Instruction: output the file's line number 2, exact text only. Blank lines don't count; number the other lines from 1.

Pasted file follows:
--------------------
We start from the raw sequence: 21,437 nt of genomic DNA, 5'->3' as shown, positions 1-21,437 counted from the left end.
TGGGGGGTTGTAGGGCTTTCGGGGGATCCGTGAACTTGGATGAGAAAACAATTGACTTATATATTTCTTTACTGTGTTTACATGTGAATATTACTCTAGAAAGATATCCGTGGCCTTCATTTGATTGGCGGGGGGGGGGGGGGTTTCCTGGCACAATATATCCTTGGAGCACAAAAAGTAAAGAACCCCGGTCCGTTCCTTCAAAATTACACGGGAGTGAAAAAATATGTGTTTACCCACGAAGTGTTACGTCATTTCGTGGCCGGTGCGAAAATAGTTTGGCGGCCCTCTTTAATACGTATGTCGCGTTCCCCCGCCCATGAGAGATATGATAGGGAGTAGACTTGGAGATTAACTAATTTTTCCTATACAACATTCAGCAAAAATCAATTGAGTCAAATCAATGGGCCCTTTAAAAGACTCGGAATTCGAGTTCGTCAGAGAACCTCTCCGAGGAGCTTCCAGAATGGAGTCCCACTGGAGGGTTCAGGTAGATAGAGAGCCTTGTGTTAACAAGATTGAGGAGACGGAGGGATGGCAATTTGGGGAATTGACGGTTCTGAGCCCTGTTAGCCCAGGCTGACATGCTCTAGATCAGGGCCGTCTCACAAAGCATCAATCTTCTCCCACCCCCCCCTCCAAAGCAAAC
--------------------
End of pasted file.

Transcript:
TGGGGGGTTGTAGGGCTTTCGGGGGATCCGTGAACTTGGATGAGAAAACAATTGACTTATATATTTCTTTACTGTGTTTACATGTGAATATTACTCTAGAAAGATATCCGTGGCCTTCATTTGATTGGCGGGGGGGGGGGGGGTTTCCTGGCACAATATATCCTTGGAGCACAAAAAGTAAAGAACCCCGGTCCGTTCCTTCAAAATTACACGGGAGTGAAAAAATATGTGTTTACCCACGAAGTGTTACGTCATTTCGTGGCCGGTGCGAAAATAGTTTGGCGGCCCTCTTTAATACGTATGTCGCGTTCCCCCGCCCATGAGAGATATGATAGGGAGTAGACTTGGAGATTAACTAATTTTTCCTATACAACATTCAGCAAAAATCAATTGAGTCAAATCAATGGGCCCTTTAAAAGACTCGGAATTCGAGTTCGTCAGAGAACCTCTCCGAGGAGCTTCCAGAATGGAGTCCCACTGGAGGGTTCAGGTAGATAGAGAGCCTTGTGTTAACAAGATTGAGGAGACGGAGGGATGGCAATTTGGGGAATTGACGGTTCTGAGCCCTGTTAGCCCAGGCTGACATGCTCTAGATCAGGGCCGTCTCACAAAGCATCAATCTTCTCCCACCCCCCCCTCCAAAGCAAAC